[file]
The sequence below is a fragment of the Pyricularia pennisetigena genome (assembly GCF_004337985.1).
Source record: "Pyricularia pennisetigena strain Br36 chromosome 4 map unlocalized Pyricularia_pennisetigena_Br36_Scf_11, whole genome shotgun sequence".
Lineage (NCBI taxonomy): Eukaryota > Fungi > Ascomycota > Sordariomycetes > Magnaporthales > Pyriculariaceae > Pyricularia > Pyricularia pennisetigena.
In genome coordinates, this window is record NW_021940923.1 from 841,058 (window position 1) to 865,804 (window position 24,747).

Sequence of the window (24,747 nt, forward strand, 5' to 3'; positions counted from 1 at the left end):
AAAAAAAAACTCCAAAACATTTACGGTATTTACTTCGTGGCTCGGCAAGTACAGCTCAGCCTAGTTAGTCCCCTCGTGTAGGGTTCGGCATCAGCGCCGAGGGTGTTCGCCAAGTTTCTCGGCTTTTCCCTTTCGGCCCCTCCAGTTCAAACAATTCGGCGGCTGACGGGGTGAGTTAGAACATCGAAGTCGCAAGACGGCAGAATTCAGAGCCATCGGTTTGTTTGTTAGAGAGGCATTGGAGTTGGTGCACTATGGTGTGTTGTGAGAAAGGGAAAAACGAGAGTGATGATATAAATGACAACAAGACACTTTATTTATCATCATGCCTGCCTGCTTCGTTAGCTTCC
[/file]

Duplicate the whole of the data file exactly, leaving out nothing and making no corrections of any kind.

The sequence below is a fragment of the Pyricularia pennisetigena genome (assembly GCF_004337985.1).
Source record: "Pyricularia pennisetigena strain Br36 chromosome 4 map unlocalized Pyricularia_pennisetigena_Br36_Scf_11, whole genome shotgun sequence".
Lineage (NCBI taxonomy): Eukaryota > Fungi > Ascomycota > Sordariomycetes > Magnaporthales > Pyriculariaceae > Pyricularia > Pyricularia pennisetigena.
In genome coordinates, this window is record NW_021940923.1 from 841,058 (window position 1) to 865,804 (window position 24,747).

Sequence of the window (24,747 nt, forward strand, 5' to 3'; positions counted from 1 at the left end):
AAAAAAAAACTCCAAAACATTTACGGTATTTACTTCGTGGCTCGGCAAGTACAGCTCAGCCTAGTTAGTCCCCTCGTGTAGGGTTCGGCATCAGCGCCGAGGGTGTTCGCCAAGTTTCTCGGCTTTTCCCTTTCGGCCCCTCCAGTTCAAACAATTCGGCGGCTGACGGGGTGAGTTAGAACATCGAAGTCGCAAGACGGCAGAATTCAGAGCCATCGGTTTGTTTGTTAGAGAGGCATTGGAGTTGGTGCACTATGGTGTGTTGTGAGAAAGGGAAAAACGAGAGTGATGATATAAATGACAACAAGACACTTTATTTATCATCATGCCTGCCTGCTTCGTTAGCTTCC